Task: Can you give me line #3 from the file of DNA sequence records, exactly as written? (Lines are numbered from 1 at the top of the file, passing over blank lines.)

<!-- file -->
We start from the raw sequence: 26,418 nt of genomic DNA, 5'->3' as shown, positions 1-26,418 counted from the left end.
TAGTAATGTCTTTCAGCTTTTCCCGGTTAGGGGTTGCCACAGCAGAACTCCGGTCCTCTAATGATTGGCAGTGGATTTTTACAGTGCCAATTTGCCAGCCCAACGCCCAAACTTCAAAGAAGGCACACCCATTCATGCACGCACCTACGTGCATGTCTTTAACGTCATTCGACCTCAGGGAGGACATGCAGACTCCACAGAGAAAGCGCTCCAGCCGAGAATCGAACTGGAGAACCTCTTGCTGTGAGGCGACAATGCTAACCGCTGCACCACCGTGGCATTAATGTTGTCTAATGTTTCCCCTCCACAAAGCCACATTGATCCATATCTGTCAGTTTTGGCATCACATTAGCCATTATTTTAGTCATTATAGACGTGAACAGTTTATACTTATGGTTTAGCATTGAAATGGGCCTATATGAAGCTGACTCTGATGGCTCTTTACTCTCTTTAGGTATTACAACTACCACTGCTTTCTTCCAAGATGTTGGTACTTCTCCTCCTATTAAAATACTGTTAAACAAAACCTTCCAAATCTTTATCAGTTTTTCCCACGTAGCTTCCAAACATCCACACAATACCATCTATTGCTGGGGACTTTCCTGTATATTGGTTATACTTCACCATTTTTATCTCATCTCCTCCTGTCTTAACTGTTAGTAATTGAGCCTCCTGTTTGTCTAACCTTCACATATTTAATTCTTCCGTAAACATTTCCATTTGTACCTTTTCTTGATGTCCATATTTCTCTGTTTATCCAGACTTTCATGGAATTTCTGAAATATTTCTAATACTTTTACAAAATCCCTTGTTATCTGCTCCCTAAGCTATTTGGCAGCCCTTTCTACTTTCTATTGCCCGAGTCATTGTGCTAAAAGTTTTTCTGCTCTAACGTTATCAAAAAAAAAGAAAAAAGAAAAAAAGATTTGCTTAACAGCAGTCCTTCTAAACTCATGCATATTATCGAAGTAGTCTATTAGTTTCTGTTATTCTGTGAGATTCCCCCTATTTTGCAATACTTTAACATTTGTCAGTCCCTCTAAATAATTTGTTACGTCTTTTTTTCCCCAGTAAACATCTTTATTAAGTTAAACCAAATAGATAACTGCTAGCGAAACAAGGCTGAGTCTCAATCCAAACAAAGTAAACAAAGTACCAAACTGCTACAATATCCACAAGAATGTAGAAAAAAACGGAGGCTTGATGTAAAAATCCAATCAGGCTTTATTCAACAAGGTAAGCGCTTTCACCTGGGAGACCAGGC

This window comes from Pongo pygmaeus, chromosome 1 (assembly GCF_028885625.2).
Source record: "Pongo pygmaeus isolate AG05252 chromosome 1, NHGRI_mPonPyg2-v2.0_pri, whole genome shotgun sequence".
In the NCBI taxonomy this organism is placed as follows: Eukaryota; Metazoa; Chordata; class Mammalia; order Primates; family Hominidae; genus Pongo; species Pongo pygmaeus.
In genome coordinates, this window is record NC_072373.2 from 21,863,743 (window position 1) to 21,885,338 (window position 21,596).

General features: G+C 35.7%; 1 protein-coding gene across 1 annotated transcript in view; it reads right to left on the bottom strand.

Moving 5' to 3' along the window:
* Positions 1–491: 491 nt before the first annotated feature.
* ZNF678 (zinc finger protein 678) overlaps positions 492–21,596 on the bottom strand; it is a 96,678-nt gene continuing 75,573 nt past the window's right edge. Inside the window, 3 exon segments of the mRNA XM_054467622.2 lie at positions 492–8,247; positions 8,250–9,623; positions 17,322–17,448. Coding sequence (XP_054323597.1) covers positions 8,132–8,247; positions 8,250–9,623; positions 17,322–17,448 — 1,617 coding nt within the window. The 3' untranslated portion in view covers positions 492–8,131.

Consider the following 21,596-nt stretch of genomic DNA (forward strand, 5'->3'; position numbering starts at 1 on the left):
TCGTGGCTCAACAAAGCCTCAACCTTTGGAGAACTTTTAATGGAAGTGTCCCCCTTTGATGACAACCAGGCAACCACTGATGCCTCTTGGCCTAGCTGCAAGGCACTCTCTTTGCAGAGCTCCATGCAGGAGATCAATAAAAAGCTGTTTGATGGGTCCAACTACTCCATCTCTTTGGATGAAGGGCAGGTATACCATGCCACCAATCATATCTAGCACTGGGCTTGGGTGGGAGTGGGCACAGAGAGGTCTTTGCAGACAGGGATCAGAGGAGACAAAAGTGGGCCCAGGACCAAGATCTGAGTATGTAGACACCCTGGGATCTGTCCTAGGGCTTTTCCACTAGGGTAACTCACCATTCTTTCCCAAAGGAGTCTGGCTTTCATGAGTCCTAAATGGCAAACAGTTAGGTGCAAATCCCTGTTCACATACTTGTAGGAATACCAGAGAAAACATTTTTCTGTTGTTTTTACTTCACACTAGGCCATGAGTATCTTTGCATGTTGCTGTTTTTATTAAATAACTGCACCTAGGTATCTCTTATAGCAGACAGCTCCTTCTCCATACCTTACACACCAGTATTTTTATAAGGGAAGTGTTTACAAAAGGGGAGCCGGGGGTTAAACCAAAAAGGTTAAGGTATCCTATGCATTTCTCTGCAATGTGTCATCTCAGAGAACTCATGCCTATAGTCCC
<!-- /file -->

This window comes from Pongo pygmaeus, chromosome 1 (assembly GCF_028885625.2).